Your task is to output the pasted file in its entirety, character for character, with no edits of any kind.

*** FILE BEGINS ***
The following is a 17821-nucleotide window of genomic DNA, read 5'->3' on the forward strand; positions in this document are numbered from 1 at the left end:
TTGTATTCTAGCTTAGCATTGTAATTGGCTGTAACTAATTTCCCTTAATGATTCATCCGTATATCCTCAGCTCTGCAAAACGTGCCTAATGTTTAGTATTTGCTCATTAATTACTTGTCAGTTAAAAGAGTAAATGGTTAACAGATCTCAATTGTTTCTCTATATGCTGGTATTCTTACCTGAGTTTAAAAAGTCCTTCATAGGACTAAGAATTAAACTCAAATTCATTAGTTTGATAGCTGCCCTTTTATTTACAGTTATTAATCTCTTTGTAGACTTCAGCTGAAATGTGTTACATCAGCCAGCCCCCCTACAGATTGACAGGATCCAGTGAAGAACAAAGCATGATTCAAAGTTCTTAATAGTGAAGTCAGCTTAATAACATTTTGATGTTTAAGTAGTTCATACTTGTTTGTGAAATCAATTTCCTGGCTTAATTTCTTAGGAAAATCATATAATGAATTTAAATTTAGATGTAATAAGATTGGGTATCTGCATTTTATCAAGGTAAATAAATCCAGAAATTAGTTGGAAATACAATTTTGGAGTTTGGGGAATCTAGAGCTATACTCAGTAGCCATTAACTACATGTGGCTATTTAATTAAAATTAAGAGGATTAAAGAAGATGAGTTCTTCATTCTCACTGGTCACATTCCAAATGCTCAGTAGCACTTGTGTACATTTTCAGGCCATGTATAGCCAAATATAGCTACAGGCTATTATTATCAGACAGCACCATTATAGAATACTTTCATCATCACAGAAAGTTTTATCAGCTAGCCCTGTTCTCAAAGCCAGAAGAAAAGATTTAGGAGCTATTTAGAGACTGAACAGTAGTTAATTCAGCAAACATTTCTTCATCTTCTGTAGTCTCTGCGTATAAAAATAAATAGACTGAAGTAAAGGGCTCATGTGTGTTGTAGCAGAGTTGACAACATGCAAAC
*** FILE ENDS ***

The following is a 17821-nucleotide window of genomic DNA, read 5'->3' on the forward strand; positions in this document are numbered from 1 at the left end:
TTGTATTCTAGCTTAGCATTGTAATTGGCTGTAACTAATTTCCCTTAATGATTCATCCGTATATCCTCAGCTCTGCAAAACGTGCCTAATGTTTAGTATTTGCTCATTAATTACTTGTCAGTTAAAAGAGTAAATGGTTAACAGATCTCAATTGTTTCTCTATATGCTGGTATTCTTACCTGAGTTTAAAAAGTCCTTCATAGGACTAAGAATTAAACTCAAATTCATTAGTTTGATAGCTGCCCTTTTATTTACAGTTATTAATCTCTTTGTAGACTTCAGCTGAAATGTGTTACATCAGCCAGCCCCCCTACAGATTGACAGGATCCAGTGAAGAACAAAGCATGATTCAAAGTTCTTAATAGTGAAGTCAGCTTAATAACATTTTGATGTTTAAGTAGTTCATACTTGTTTGTGAAATCAATTTCCTGGCTTAATTTCTTAGGAAAATCATATAATGAATTTAAATTTAGATGTAATAAGATTGGGTATCTGCATTTTATCAAGGTAAATAAATCCAGAAATTAGTTGGAAATACAATTTTGGAGTTTGGGGAATCTAGAGCTATACTCAGTAGCCATTAACTACATGTGGCTATTTAATTAAAATTAAGAGGATTAAAGAAGATGAGTTCTTCATTCTCACTGGTCACATTCCAAATGCTCAGTAGCACTTGTGTACATTTTCAGGCCATGTATAGCCAAATATAGCTACAGGCTATTATTATCAGACAGCACCATTATAGAATACTTTCATCATCACAGAAAGTTTTATCAGCTAGCCCTGTTCTCAAAGCCAGAAGAAAAGATTTAGGAGCTATTTAGAGACTGAACAGTAGTTAATTCAGCAAACATTTCTTCATCTTCTGTAGTCTCTGCGTATAAAAATAAATAGACTGAAGTAAAGGGCTCATGTGTGTTGTAGCAGAGTTGACAACATGCAAAC